This comment from “Naomi” deserves its own post:
While walking to work from the subway, a gentleman with little green books said, “Would you like a copy of the New Testament?” Without pausing, I said “No thanks, I have the old one.”
Naomi is full of words of wisdom!
Even better: I have a Jewish coworker who has moved away from all observance (though his parents are observant and I think he still lives at home – he’s just graduated college). Because I was out the first two days and the last two days of Pesach, my Catholic coworker said, “Heck, we should all convert to Judaism!” (to get the days off, of course). My Jewish coworker agreed. I said to him “You don’t have to convert! It’s your religion!”
3 thoughts on “Thanks but no thanks!”
I liked the first one better. I can understand now why the guy became non-religious. There's too much animosity and baseless hatred in the Jewish community. Who needs that? We all want peace and love in our lives especially nowadays.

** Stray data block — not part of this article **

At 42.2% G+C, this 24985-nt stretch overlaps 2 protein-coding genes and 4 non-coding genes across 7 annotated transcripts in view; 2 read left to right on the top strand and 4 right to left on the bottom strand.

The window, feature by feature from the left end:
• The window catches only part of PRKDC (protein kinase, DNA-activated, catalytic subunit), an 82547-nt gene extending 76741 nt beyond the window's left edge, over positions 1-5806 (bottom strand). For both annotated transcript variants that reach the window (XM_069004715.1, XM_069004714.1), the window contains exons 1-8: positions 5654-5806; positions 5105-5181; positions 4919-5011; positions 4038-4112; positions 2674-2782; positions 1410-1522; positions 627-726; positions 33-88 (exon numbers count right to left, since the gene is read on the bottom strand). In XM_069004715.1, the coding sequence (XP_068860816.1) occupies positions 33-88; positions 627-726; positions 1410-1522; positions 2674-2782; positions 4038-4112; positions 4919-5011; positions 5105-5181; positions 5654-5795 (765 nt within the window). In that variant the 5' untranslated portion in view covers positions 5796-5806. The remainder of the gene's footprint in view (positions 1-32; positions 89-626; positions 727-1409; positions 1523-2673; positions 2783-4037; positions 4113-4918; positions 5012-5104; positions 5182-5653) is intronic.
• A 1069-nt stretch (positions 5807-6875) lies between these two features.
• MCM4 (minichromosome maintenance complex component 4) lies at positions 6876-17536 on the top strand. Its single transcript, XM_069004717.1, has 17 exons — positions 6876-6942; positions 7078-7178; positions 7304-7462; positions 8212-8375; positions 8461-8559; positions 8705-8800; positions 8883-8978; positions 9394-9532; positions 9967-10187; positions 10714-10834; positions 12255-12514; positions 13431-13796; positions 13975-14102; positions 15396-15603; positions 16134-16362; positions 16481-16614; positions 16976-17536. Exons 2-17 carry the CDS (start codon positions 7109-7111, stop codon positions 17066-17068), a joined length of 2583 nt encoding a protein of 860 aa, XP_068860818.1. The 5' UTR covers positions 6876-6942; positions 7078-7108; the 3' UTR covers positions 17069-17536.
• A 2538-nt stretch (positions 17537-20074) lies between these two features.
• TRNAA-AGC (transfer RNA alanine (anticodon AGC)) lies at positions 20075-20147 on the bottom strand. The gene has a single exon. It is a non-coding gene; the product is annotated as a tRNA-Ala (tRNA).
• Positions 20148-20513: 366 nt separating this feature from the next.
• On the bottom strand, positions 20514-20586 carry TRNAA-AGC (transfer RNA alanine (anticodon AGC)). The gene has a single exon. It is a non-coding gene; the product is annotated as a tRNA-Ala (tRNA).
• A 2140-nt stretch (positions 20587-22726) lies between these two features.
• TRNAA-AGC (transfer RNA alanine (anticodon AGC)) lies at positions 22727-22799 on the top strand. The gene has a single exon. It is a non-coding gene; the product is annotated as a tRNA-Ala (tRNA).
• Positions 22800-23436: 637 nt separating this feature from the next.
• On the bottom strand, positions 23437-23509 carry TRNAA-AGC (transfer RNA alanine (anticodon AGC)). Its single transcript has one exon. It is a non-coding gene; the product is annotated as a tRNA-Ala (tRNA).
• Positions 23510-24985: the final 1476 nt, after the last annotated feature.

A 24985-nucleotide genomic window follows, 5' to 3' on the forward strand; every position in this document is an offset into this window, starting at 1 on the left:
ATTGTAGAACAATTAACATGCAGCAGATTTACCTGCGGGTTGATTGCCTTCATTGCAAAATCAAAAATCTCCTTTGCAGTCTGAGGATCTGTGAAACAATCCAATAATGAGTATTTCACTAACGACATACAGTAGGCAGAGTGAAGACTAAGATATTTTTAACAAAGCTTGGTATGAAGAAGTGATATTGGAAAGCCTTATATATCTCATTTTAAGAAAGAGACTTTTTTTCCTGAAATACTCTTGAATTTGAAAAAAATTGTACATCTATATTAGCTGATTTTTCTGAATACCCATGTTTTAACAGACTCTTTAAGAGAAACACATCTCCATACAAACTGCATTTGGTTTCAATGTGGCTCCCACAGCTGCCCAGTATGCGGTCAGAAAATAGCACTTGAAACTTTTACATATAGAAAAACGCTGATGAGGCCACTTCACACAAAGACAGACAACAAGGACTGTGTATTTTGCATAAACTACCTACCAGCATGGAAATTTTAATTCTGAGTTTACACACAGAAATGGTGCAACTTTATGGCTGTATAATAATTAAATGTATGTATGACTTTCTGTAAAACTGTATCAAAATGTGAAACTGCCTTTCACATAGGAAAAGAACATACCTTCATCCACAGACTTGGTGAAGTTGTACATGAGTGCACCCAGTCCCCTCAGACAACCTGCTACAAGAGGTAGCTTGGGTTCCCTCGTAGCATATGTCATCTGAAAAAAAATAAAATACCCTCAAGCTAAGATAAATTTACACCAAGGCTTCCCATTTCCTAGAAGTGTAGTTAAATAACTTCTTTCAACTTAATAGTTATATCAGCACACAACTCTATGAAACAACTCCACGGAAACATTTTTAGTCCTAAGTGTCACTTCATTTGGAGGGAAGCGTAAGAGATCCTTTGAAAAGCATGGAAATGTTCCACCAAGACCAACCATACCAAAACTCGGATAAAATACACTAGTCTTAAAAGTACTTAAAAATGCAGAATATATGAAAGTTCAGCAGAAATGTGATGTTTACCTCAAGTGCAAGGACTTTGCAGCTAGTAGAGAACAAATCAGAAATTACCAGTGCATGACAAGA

The first one was cute, the second one was true.
I've actually had a similiar experience in the military. We have a chaplain who is a minister and he came into my office the one day saying “Won't you come to bible study on sunday?” and I said back to him “Oh, thank you, sir, but I do my studying on friday nights.” He looked at me funny and then I tried to be cute, giggled and said “Sir, I'm jewish!” and he just chuckled and said “That's wonderful! Chaplain H is more of your man to go to, then?”
Chaplain H is, obviously, a rabbi.
FrumCurious> That is a good chaplain. He may look to encourage his program, but would look to help you with your religious needs. When leaving for Iraq, a Chaplain saw my kippah and told me about the resources available for a Jewish soldier.
Anonymous> Religion is what you make of it. I usually blame humanity for what's wrong in a faith and give credit to the organization for what goes right, but mine is an old-fashioned position,and a bit unique for someone who is generally Libertarian.